Japanese Grand Prix qualifying delayed until Sunday as F1 prepares for typhoonby Jake Williams-Smith on 11th October 2019
Arrival of Typhoon Hagibis forces F1 officials to cancel Japanese Grand Prix qualifying until Sunday morning — four hours before the race
Photo: Motorsport Images
Qualifying for this weekend’s Formula 1 Japanese Grand Prix has been postponed until Sunday morning, as the Suzuka circuit prepares for the imminent arrival of Typhoon Hagibis.
Teams have been battening down their equipment and placing sandbags ahead of the Category 5 super typhoon, which is projected to bring 90-120mph winds and heavy rain to the track on Saturday.
Organisers have cancelled all of tomorrow's sessions, so drivers will now qualify four hours before the race, at 10am local time — 2am in Britain.
However, if the severe weather continues into Sunday morning, then qualifying will be abandoned and the results of today's FP2 session will be used to determine the grid.
If the grid was determined by the second practice session, Valtteri Bottas would line-up ahead of Lewis Hamilton in a Mercedes front-row lock-out, while Charles Leclerc and Sebastian Vettel would start fourth and fifth respectively.
This is the third time in 15 years that qualifying in Japan has been postponed until Sunday because of the weather. In 2004, Typhoon Ma-on forced qualifying to be pushed back to Sunday which resulted in a shaken-up grid.
2010 also saw qualifying moved to the morning of the race as adverse weather forced running to be rescheduled.
The announcement that qualifying would be delayed, "in the interests of safety for the spectators, competitors, and everyone at the Suzuka Circuit" was widely expected, after several days of forecasts showing the track in the path of the storm.
There was little optimism among drivers during Thursday's press conference, with Nico Hulkenberg admitted that “we’re at the mercy of the weather”, while Leclerc added: “I think it’s pretty clear if the typhoon is going to come here there’s no way we can drive.”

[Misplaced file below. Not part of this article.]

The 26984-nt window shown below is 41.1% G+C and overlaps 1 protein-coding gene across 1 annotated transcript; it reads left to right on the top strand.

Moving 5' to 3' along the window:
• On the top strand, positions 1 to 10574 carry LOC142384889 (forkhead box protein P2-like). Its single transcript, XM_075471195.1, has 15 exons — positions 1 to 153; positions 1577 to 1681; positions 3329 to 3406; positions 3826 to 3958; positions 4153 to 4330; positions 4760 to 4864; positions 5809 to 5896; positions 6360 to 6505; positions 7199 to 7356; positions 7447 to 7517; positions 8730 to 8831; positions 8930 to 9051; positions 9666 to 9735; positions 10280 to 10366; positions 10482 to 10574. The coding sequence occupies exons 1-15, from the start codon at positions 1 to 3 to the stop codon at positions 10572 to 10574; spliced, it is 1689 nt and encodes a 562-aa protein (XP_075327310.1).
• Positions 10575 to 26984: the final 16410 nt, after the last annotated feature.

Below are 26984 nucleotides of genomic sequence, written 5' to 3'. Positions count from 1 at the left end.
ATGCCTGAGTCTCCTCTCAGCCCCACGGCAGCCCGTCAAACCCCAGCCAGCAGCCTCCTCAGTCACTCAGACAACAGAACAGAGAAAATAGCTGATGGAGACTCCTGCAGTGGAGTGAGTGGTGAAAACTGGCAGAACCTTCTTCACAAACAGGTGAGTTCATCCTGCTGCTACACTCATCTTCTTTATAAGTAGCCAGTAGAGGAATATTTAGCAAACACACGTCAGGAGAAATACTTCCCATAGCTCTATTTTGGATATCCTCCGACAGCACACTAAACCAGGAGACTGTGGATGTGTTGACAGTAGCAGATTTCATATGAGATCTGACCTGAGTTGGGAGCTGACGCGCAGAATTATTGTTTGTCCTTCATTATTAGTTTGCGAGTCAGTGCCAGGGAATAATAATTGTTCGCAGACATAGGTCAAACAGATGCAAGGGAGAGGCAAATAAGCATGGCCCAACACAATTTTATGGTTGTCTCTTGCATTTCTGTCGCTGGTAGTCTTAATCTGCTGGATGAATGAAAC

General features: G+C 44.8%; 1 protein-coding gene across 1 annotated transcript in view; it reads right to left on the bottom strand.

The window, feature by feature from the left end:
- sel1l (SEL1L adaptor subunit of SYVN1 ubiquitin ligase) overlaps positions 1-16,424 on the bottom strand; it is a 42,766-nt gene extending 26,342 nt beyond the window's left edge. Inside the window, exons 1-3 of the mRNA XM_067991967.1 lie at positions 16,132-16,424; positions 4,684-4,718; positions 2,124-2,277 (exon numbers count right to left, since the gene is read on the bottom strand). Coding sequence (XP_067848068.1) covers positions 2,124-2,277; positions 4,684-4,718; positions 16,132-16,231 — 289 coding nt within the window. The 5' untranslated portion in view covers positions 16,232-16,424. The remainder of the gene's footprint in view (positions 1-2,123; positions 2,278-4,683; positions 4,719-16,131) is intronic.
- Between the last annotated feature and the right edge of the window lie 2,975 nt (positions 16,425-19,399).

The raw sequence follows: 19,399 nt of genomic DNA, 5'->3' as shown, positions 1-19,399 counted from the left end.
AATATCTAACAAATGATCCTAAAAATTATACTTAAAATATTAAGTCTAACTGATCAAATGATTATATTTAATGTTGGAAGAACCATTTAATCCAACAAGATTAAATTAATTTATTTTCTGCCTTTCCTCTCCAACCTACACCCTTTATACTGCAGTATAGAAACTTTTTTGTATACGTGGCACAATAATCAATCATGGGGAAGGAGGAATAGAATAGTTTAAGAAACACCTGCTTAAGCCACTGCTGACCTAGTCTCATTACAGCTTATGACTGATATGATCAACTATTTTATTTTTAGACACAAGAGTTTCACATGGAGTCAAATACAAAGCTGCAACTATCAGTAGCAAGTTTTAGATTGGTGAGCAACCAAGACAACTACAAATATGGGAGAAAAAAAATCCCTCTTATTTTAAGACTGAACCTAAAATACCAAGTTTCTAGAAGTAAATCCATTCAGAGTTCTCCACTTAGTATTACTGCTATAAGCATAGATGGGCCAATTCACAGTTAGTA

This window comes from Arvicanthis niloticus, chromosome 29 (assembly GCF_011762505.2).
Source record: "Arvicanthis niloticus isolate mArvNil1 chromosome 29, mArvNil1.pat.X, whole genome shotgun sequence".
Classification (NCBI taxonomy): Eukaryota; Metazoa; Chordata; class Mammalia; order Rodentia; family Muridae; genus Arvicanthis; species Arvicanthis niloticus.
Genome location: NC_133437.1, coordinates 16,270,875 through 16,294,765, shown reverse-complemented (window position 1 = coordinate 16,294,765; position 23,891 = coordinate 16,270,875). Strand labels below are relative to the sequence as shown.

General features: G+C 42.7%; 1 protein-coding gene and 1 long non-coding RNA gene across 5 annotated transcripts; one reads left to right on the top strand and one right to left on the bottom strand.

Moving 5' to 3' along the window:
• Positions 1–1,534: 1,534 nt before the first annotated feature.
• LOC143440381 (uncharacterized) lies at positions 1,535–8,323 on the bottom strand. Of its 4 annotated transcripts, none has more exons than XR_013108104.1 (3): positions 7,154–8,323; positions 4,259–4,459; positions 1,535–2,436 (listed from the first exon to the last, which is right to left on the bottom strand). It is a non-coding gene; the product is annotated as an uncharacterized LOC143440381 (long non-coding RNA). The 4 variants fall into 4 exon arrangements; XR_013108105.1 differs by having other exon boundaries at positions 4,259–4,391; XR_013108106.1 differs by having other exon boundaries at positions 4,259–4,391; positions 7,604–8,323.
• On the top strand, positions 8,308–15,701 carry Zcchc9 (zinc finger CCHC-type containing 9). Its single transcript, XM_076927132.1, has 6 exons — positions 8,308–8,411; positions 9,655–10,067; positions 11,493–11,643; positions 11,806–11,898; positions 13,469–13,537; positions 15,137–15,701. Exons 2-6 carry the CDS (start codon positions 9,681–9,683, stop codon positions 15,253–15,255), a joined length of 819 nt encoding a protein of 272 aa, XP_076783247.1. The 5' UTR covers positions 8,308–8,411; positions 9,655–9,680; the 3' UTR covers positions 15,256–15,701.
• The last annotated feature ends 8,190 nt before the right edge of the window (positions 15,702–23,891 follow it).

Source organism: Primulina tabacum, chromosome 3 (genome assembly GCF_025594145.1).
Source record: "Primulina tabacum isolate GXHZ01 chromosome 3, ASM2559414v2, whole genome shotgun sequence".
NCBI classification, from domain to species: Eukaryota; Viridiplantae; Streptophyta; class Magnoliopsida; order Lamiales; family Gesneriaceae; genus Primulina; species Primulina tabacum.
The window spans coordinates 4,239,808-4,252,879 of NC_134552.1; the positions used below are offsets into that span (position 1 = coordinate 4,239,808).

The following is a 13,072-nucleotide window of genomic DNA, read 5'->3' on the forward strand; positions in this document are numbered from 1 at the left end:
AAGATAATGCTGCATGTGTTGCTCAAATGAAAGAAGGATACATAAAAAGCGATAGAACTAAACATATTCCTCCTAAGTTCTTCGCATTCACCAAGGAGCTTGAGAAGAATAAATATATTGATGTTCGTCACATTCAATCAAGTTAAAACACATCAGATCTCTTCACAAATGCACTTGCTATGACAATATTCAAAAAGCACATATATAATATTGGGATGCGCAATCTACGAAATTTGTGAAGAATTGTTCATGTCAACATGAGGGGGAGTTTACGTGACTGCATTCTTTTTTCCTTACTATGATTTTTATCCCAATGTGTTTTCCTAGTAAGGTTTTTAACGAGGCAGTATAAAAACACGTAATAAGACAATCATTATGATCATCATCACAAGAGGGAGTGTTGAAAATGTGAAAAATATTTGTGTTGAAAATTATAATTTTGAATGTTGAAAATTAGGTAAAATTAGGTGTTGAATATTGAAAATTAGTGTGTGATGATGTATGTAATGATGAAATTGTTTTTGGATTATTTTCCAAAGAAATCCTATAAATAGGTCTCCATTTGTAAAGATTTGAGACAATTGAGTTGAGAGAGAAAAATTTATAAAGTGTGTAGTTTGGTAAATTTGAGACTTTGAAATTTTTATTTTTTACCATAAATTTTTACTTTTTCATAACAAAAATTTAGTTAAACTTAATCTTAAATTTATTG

Typhoon preparations in the pit lane on Friday afternoon Photo: Motorsport Images
Carlos Sainz said he believed the FIA and race director Michael Masi would make the right decision based on what is right in terms of safety.
“I have full trust in Michael and his team that we will run in safe conditions if we do so. Hockenheim is a good example.
“The first five laps of the race it was clearly a bit too wet and until the drivers there in the midfield, we didn’t say it was safe enough, it wasn’t clearly green flag.
“So, it’s not a problem for me.”
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Will the Japanese Grand Prix be affected by Typhoon Hagibis on race day?
While Saturday is projected to be hit by the worst of the weather, Sunday's race is expected to take place, though the threat of rain looms.
Most weather reports predict conditions to have improved largely by race day, though Refinitiv (formerly part of Thomson Reuters), which provides information to financial markets, suggests that the typhoon could still be felt.
Only a 20 per cent chance of rain is expected as the worst of Typhoon Hagibis moves Northwards and back towards the Pacific Ocean.
The last of the rain is expected to clear between 9am and midday, which could affect the revised qualifying session; FP2 results will be used if the cars cannot run on Sunday morning.
“At the moment, it [driving] doesn’t really look very likely on Saturday. Sunday looks fine. Yeah, let’s see,” Verstappen added on Thursday.